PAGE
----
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“A warm smile is the universal language of kindness” (William Arthur Ward).
ALMOST EVERYBODY THINKS OF WARMTH AS A POSITIVE PERSONAL QUALITY. Given the choice, we’d much rather deal with people who are “warm” than we would those who are “cold.” Why then do we put forth so little effort to cultivate warmth as one of our own characteristics? One reason is that we often think we are demonstrating more warmth than we actually are. If we could see ourselves as others see us, we’d immediately see the need for some adjustments. So today, let’s consider adding additional warmth to our characters.
Notice that I said characters and not personalities. Warmth is a quality that all should aspire to, but not everybody has to have what is often called an “outgoing” personality. Genuine warmth is a deeper character attribute, one that has more to do with attitude than personality. It means that we add three primary virtues to our character.
(1) Kindness. Warmth typically shows itself as courtesy, gentleness, and benevolence — a desire to give kindly help. As the Japanese proverb says, “One kind word can warm three winter months.”
(2) Openness. We often use two words to describe those who are warm: we say that they are “warm and welcoming.” In our personal dealings, we must learn to be hospitable, inviting, and accessible.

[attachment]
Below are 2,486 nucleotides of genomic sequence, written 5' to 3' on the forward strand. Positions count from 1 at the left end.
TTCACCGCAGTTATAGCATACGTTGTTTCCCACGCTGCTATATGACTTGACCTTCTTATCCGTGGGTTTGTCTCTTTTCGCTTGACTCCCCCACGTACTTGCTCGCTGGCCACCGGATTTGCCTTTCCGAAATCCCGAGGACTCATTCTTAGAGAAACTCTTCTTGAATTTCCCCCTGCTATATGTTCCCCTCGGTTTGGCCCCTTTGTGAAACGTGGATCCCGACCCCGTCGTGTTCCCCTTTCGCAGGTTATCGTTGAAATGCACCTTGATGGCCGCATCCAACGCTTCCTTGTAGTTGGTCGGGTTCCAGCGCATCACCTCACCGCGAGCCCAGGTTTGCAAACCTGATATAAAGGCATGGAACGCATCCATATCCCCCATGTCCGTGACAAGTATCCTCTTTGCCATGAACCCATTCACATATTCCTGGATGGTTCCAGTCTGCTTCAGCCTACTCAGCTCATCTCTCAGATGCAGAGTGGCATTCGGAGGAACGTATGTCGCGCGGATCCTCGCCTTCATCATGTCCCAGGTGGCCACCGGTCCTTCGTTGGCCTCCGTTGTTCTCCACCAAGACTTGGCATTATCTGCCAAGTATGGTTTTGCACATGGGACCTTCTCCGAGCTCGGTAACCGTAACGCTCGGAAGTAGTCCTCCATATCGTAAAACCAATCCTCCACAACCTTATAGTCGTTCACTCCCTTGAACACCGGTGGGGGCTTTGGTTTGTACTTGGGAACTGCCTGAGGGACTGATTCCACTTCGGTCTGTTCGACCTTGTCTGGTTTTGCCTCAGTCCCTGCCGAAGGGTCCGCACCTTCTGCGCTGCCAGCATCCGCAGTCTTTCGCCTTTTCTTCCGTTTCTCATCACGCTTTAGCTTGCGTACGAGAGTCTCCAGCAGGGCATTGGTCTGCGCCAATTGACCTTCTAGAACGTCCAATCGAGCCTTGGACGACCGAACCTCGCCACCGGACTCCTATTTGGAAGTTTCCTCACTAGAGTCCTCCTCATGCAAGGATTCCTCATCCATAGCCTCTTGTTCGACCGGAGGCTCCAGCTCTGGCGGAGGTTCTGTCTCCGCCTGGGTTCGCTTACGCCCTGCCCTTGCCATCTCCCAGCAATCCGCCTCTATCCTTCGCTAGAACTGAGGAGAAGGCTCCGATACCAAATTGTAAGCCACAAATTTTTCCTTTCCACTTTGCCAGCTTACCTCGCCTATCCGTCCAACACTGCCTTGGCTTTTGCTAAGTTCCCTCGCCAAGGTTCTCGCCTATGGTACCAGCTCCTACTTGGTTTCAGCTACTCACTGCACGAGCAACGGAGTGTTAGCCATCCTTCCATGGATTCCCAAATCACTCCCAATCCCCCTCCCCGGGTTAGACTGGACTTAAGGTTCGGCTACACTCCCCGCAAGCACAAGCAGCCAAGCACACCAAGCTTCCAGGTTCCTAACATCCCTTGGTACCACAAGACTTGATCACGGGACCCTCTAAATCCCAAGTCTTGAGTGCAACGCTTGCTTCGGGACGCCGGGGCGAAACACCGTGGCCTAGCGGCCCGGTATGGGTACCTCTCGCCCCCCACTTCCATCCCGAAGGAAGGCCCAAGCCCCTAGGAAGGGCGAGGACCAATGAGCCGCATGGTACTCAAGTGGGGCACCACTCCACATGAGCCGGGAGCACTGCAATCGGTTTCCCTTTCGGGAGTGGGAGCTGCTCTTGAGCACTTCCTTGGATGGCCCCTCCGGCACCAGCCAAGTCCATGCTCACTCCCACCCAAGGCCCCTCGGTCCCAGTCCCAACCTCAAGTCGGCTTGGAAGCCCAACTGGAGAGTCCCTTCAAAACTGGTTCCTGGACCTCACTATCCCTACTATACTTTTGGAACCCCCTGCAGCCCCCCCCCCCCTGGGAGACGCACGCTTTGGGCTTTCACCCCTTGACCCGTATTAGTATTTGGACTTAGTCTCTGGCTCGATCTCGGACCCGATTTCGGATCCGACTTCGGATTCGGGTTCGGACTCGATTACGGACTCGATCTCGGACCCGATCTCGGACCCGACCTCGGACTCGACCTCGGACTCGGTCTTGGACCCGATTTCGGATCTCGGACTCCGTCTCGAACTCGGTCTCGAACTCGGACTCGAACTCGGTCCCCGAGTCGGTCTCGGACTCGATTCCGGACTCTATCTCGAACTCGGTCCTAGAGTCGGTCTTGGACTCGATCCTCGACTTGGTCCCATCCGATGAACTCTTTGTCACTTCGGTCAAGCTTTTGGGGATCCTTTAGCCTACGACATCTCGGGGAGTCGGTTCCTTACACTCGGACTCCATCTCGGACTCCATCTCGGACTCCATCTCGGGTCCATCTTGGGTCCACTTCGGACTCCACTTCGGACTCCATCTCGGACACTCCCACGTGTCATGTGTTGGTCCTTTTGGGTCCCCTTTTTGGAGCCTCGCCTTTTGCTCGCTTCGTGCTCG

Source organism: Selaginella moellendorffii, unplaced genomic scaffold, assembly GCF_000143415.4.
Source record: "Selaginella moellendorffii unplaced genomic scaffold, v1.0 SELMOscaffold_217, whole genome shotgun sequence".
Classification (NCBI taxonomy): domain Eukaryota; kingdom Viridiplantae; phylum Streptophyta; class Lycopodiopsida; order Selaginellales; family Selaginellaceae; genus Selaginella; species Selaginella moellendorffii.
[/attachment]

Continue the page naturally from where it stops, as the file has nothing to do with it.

(3) Concern. To be warm means to be truly concerned about the other person. It means that we get out of the little box of our own selfish interests and demonstrate a real desire to serve those around us.
The ultimate test of our warmth is whether we can show it to those who don’t possess it themselves (and do so without being condescending or self-righteous). As Jean Paul Richter wrote, “The last, best fruit which comes to late perfection, even in the kindliest soul, is tenderness toward the hard, forbearance toward the unforbearing, warmth of heart toward the cold.” Doing this is not easy, but when we’ve learned this skill, we will have learned one of the most potent sources of influence in the world. It may not be too much to say that the privilege of influencing others comes mainly from our having learned warmth of character. But it must be genuine and not pretended.
“Warmth, friendliness, and a gentle touch are always stronger than force and fury” (Denis Waitley).